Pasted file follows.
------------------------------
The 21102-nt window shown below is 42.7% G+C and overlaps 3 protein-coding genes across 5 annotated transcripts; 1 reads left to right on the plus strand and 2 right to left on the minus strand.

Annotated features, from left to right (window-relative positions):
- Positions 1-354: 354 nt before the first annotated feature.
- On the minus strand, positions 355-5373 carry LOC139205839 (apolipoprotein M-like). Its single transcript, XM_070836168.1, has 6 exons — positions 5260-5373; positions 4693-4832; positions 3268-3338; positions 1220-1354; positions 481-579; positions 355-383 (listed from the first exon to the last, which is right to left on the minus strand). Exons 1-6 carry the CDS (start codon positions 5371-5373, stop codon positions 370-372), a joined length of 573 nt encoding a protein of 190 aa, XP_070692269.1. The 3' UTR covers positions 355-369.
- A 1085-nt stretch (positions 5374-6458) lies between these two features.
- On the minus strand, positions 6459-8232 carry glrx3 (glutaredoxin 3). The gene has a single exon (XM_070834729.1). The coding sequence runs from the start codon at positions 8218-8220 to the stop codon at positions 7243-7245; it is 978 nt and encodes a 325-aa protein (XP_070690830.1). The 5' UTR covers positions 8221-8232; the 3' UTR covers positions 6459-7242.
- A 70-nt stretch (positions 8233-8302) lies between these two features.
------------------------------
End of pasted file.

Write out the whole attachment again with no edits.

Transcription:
The 21102-nt window shown below is 42.7% G+C and overlaps 3 protein-coding genes across 5 annotated transcripts; 1 reads left to right on the plus strand and 2 right to left on the minus strand.

Annotated features, from left to right (window-relative positions):
- Positions 1-354: 354 nt before the first annotated feature.
- On the minus strand, positions 355-5373 carry LOC139205839 (apolipoprotein M-like). Its single transcript, XM_070836168.1, has 6 exons — positions 5260-5373; positions 4693-4832; positions 3268-3338; positions 1220-1354; positions 481-579; positions 355-383 (listed from the first exon to the last, which is right to left on the minus strand). Exons 1-6 carry the CDS (start codon positions 5371-5373, stop codon positions 370-372), a joined length of 573 nt encoding a protein of 190 aa, XP_070692269.1. The 3' UTR covers positions 355-369.
- A 1085-nt stretch (positions 5374-6458) lies between these two features.
- On the minus strand, positions 6459-8232 carry glrx3 (glutaredoxin 3). The gene has a single exon (XM_070834729.1). The coding sequence runs from the start codon at positions 8218-8220 to the stop codon at positions 7243-7245; it is 978 nt and encodes a 325-aa protein (XP_070690830.1). The 5' UTR covers positions 8221-8232; the 3' UTR covers positions 6459-7242.
- A 70-nt stretch (positions 8233-8302) lies between these two features.